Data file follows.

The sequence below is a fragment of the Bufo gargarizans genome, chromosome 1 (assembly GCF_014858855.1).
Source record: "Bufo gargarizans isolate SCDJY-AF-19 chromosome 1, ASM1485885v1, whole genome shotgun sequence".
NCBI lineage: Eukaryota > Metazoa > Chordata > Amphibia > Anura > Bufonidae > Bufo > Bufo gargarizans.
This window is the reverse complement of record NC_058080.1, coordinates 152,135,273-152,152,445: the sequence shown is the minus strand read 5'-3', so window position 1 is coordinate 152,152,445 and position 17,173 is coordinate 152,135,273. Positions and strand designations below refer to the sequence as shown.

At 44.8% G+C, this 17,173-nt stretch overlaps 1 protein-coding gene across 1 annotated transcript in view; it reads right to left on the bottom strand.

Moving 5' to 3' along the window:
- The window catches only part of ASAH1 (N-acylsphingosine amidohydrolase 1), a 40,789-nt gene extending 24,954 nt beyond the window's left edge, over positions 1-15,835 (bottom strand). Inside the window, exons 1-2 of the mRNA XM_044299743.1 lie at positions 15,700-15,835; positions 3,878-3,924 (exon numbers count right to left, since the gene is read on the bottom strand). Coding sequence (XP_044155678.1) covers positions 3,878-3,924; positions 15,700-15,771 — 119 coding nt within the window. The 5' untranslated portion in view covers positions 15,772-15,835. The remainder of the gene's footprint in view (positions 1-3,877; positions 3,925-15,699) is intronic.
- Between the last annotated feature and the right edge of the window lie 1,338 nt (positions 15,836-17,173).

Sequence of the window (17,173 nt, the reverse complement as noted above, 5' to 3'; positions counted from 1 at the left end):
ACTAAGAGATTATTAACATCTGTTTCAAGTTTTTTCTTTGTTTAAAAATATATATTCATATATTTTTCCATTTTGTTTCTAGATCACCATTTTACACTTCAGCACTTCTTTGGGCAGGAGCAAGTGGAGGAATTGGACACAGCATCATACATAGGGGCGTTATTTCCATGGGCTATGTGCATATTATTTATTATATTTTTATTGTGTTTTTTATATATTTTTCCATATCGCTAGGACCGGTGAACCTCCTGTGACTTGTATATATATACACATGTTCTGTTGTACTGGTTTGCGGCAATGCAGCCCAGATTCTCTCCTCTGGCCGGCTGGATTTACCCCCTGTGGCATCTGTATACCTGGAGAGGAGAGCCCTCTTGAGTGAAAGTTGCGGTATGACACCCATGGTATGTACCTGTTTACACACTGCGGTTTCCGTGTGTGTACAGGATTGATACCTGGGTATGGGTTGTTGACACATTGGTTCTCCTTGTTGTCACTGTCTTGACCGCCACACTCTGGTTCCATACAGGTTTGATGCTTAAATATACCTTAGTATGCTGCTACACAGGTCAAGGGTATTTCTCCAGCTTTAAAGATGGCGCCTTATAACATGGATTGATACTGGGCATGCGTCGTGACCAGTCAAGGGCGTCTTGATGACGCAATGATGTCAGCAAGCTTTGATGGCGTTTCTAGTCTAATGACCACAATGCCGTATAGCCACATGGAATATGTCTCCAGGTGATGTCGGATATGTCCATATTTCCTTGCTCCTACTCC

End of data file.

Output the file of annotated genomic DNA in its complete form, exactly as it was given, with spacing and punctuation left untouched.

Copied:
The sequence below is a fragment of the Bufo gargarizans genome, chromosome 1 (assembly GCF_014858855.1).
Source record: "Bufo gargarizans isolate SCDJY-AF-19 chromosome 1, ASM1485885v1, whole genome shotgun sequence".
NCBI lineage: Eukaryota > Metazoa > Chordata > Amphibia > Anura > Bufonidae > Bufo > Bufo gargarizans.
This window is the reverse complement of record NC_058080.1, coordinates 152,135,273-152,152,445: the sequence shown is the minus strand read 5'-3', so window position 1 is coordinate 152,152,445 and position 17,173 is coordinate 152,135,273. Positions and strand designations below refer to the sequence as shown.

At 44.8% G+C, this 17,173-nt stretch overlaps 1 protein-coding gene across 1 annotated transcript in view; it reads right to left on the bottom strand.

Moving 5' to 3' along the window:
- The window catches only part of ASAH1 (N-acylsphingosine amidohydrolase 1), a 40,789-nt gene extending 24,954 nt beyond the window's left edge, over positions 1-15,835 (bottom strand). Inside the window, exons 1-2 of the mRNA XM_044299743.1 lie at positions 15,700-15,835; positions 3,878-3,924 (exon numbers count right to left, since the gene is read on the bottom strand). Coding sequence (XP_044155678.1) covers positions 3,878-3,924; positions 15,700-15,771 — 119 coding nt within the window. The 5' untranslated portion in view covers positions 15,772-15,835. The remainder of the gene's footprint in view (positions 1-3,877; positions 3,925-15,699) is intronic.
- Between the last annotated feature and the right edge of the window lie 1,338 nt (positions 15,836-17,173).

Sequence of the window (17,173 nt, the reverse complement as noted above, 5' to 3'; positions counted from 1 at the left end):
ACTAAGAGATTATTAACATCTGTTTCAAGTTTTTTCTTTGTTTAAAAATATATATTCATATATTTTTCCATTTTGTTTCTAGATCACCATTTTACACTTCAGCACTTCTTTGGGCAGGAGCAAGTGGAGGAATTGGACACAGCATCATACATAGGGGCGTTATTTCCATGGGCTATGTGCATATTATTTATTATATTTTTATTGTGTTTTTTATATATTTTTCCATATCGCTAGGACCGGTGAACCTCCTGTGACTTGTATATATATACACATGTTCTGTTGTACTGGTTTGCGGCAATGCAGCCCAGATTCTCTCCTCTGGCCGGCTGGATTTACCCCCTGTGGCATCTGTATACCTGGAGAGGAGAGCCCTCTTGAGTGAAAGTTGCGGTATGACACCCATGGTATGTACCTGTTTACACACTGCGGTTTCCGTGTGTGTACAGGATTGATACCTGGGTATGGGTTGTTGACACATTGGTTCTCCTTGTTGTCACTGTCTTGACCGCCACACTCTGGTTCCATACAGGTTTGATGCTTAAATATACCTTAGTATGCTGCTACACAGGTCAAGGGTATTTCTCCAGCTTTAAAGATGGCGCCTTATAACATGGATTGATACTGGGCATGCGTCGTGACCAGTCAAGGGCGTCTTGATGACGCAATGATGTCAGCAAGCTTTGATGGCGTTTCTAGTCTAATGACCACAATGCCGTATAGCCACATGGAATATGTCTCCAGGTGATGTCGGATATGTCCATATTTCCTTGCTCCTACTCC